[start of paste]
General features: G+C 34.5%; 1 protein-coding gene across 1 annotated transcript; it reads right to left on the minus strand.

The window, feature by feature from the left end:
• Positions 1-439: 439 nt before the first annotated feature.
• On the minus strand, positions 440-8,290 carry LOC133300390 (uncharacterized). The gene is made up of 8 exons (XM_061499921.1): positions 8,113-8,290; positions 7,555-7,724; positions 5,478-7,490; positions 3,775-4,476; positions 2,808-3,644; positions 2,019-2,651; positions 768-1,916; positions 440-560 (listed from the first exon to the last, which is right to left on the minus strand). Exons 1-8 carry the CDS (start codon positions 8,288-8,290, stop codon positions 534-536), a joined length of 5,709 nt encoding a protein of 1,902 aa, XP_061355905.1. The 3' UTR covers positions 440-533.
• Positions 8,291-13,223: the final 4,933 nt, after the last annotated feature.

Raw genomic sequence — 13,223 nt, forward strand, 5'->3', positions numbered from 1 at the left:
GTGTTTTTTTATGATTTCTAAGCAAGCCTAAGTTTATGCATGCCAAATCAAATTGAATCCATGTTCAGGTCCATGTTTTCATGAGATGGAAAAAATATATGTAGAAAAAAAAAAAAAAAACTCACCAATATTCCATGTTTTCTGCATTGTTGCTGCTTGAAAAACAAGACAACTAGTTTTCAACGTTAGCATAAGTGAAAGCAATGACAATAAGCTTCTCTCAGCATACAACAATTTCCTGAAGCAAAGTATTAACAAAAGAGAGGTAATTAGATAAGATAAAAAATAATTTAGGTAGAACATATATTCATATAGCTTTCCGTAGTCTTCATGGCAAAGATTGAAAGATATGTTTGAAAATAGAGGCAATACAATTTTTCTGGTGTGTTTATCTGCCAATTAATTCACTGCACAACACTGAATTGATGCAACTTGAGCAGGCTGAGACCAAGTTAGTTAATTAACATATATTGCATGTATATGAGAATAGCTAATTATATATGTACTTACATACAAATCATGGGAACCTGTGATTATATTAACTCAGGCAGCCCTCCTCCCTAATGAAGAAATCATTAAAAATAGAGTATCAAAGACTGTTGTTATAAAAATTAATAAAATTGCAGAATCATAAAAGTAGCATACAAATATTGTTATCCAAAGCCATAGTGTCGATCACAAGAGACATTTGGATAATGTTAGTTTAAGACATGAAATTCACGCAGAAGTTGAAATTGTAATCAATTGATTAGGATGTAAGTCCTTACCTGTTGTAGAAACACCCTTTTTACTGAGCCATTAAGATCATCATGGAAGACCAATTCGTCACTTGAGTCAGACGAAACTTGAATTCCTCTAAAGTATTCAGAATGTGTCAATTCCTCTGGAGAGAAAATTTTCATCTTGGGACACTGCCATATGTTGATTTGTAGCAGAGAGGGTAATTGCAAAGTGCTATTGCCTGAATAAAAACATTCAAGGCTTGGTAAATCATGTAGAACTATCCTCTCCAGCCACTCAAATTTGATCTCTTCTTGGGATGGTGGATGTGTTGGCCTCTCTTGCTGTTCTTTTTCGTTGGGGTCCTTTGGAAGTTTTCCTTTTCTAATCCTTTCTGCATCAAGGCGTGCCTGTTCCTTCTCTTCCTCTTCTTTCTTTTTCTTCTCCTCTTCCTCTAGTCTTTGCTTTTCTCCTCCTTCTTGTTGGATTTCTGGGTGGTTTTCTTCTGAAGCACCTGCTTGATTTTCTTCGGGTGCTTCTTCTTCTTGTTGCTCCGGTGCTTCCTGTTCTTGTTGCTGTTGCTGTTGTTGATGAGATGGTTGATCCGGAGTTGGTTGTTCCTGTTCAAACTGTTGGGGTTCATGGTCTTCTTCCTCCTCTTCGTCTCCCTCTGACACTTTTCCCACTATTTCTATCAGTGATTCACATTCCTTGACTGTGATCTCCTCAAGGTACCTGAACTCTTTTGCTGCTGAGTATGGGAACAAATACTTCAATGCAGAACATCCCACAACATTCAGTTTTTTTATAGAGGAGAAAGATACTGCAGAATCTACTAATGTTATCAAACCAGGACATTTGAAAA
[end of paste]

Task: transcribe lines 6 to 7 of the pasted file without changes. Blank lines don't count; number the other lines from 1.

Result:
Raw genomic sequence — 13,223 nt, forward strand, 5'->3', positions numbered from 1 at the left:
GTGTTTTTTTATGATTTCTAAGCAAGCCTAAGTTTATGCATGCCAAATCAAATTGAATCCATGTTCAGGTCCATGTTTTCATGAGATGGAAAAAATATATGTAGAAAAAAAAAAAAAAAACTCACCAATATTCCATGTTTTCTGCATTGTTGCTGCTTGAAAAACAAGACAACTAGTTTTCAACGTTAGCATAAGTGAAAGCAATGACAATAAGCTTCTCTCAGCATACAACAATTTCCTGAAGCAAAGTATTAACAAAAGAGAGGTAATTAGATAAGATAAAAAATAATTTAGGTAGAACATATATTCATATAGCTTTCCGTAGTCTTCATGGCAAAGATTGAAAGATATGTTTGAAAATAGAGGCAATACAATTTTTCTGGTGTGTTTATCTGCCAATTAATTCACTGCACAACACTGAATTGATGCAACTTGAGCAGGCTGAGACCAAGTTAGTTAATTAACATATATTGCATGTATATGAGAATAGCTAATTATATATGTACTTACATACAAATCATGGGAACCTGTGATTATATTAACTCAGGCAGCCCTCCTCCCTAATGAAGAAATCATTAAAAATAGAGTATCAAAGACTGTTGTTATAAAAATTAATAAAATTGCAGAATCATAAAAGTAGCATACAAATATTGTTATCCAAAGCCATAGTGTCGATCACAAGAGACATTTGGATAATGTTAGTTTAAGACATGAAATTCACGCAGAAGTTGAAATTGTAATCAATTGATTAGGATGTAAGTCCTTACCTGTTGTAGAAACACCCTTTTTACTGAGCCATTAAGATCATCATGGAAGACCAATTCGTCACTTGAGTCAGACGAAACTTGAATTCCTCTAAAGTATTCAGAATGTGTCAATTCCTCTGGAGAGAAAATTTTCATCTTGGGACACTGCCATATGTTGATTTGTAGCAGAGAGGGTAATTGCAAAGTGCTATTGCCTGAATAAAAACATTCAAGGCTTGGTAAATCATGTAGAACTATCCTCTCCAGCCACTCAAATTTGATCTCTTCTTGGGATGGTGGATGTGTTGGCCTCTCTTGCTGTTCTTTTTCGTTGGGGTCCTTTGGAAGTTTTCCTTTTCTAATCCTTTCTGCATCAAGGCGTGCCTGTTCCTTCTCTTCCTCTTCTTTCTTTTTCTTCTCCTCTTCCTCTAGTCTTTGCTTTTCTCCTCCTTCTTGTTGGATTTCTGGGTGGTTTTCTTCTGAAGCACCTGCTTGATTTTCTTCGGGTGCTTCTTCTTCTTGTTGCTCCGGTGCTTCCTGTTCTTGTTGCTGTTGCTGTTGTTGATGAGATGGTTGATCCGGAGTTGGTTGTTCCTGTTCAAACTGTTGGGGTTCATGGTCTTCTTCCTCCTCTTCGTCTCCCTCTGACACTTTTCCCACTATTTCTATCAGTGATTCACATTCCTTGACTGTGATCTCCTCAAGGTACCTGAACTCTTTTGCTGCTGAGTATGGGAACAAATACTTCAATGCAGAACATCCCACAACATTCAGTTTTTTTATAGAGGAGAAAGATACTGCAGAATCTACTAATGTTATCAAACCAGGACATTTGAAAA